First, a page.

Cameron Todd Willingham executed in 2004.
Relatives of a Texas man they believe was wrongfully executed appealed to state officials on Oct. 24 to posthumously pardon him.
The conviction of Cameron Todd Willingham for allegedly killing his three young daughters by burning down their Corsicana home in 1991 withstood numerous appeals in state and federal court, even as the evidence against him wobbled.
Willingham maintained his innocence as he was put to death by lethal injection in 2004. The petition filed by his stepmother and cousin on Wednesday with the Texas Board of Pardons and Paroles in Austin fulfills a vow they made to disprove the verdict.
"Just because he's dead doesn't mean we can't clear his name. We made a commitment to him before he died. He asked us to clear his name and maybe it will help other people," Cameron's stepmother, Eugenia Willingham, told The Huffington Post. "It has now been eight years since he was wrongfully executed.
The judicial system needs to be changed. We've been working on this for 20 years, so why quit now?"
Fire investigators testified at Willingham's 1992 trial that he lit the blaze which engulfed the family's home, killing a 2-year-old and 1-year-old twins. But current experts see the original arson investigation as little more than junk science.
"Since his trial, scientific advances have shattered every assumption underlying the testimony of the two fire investigators who declared to the jury and the court that Willingham set the fire that killed his children," the petition says.
The methods used by the original fire marshalls are no longer scientifically valid, according to a report from the Texas Forensic Science Commission issued last year.
A jailhouse snitch who recanted his testimony that Willingham confessed to the triple murder also contributed to growing doubts about Willingham's guilt.
Now, the reliability of evidence in other arson cases across Texas has been cast into doubt. The Innocence Project, a leading supporter of Willingham, identified several other convictions based on what are now seen as an illegitimate understanding of fire, the Fort Worth Star-Telegram reported.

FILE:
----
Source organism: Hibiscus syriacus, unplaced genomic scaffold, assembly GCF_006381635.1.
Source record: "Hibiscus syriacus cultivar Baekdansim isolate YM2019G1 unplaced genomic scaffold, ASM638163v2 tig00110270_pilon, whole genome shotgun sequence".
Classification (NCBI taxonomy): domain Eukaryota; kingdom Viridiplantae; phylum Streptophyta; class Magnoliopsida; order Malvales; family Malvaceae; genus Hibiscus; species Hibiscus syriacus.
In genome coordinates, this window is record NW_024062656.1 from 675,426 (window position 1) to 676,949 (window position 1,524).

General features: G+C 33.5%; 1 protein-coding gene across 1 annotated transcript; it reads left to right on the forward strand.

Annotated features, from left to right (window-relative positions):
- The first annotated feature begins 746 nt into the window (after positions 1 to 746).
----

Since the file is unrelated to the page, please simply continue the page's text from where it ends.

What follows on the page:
The parole board is expected to take several months to review the pardon request, a spokesman told HuffPost. The seven member panel will then recommend that the governor either approve or reject the petition.
In 2011, the board didn't support approval of any of the 28 capital cases it reviewed in which there was a request for pardon, commuted sentence or reprieve from the death penalty.
If granted, it would be only the second pardon in Texas history issued after a convict's death. In 2010, Gov. Rick Perry pardoned Timothy Cole, who died in prison after serving 14 years for a **** he did not commit.
Gov. Perry's office did not respond to a request for comment. Willingham's ex-wife, Stacy Kuykendal, who said in 2010 that she believes he's guilty, could not be reached.
Willingham's family came tantalizingly close to exonerating him once before. The Huffington Post reported in May that the discredited arson evidence and snitch's retracted testimony swayed an Austin judge who planned to exonerate Willingham in 2010. But a higher court froze District Court Judge Charlie Baird, saying he lacked jurisdiction to hear the case.
"For us, Todd’s family, death doesn’t end the responsibility to rectify injustice," said his cousin, Patricia Willingham Cox, according to a copy of her remarks provided by the family's attorneys. "Our passionate and relentless efforts to free Todd and clear his name has spanned twenty long mentally and emotionally challenging years; leaving us baffled and wondering how many more lie ahead."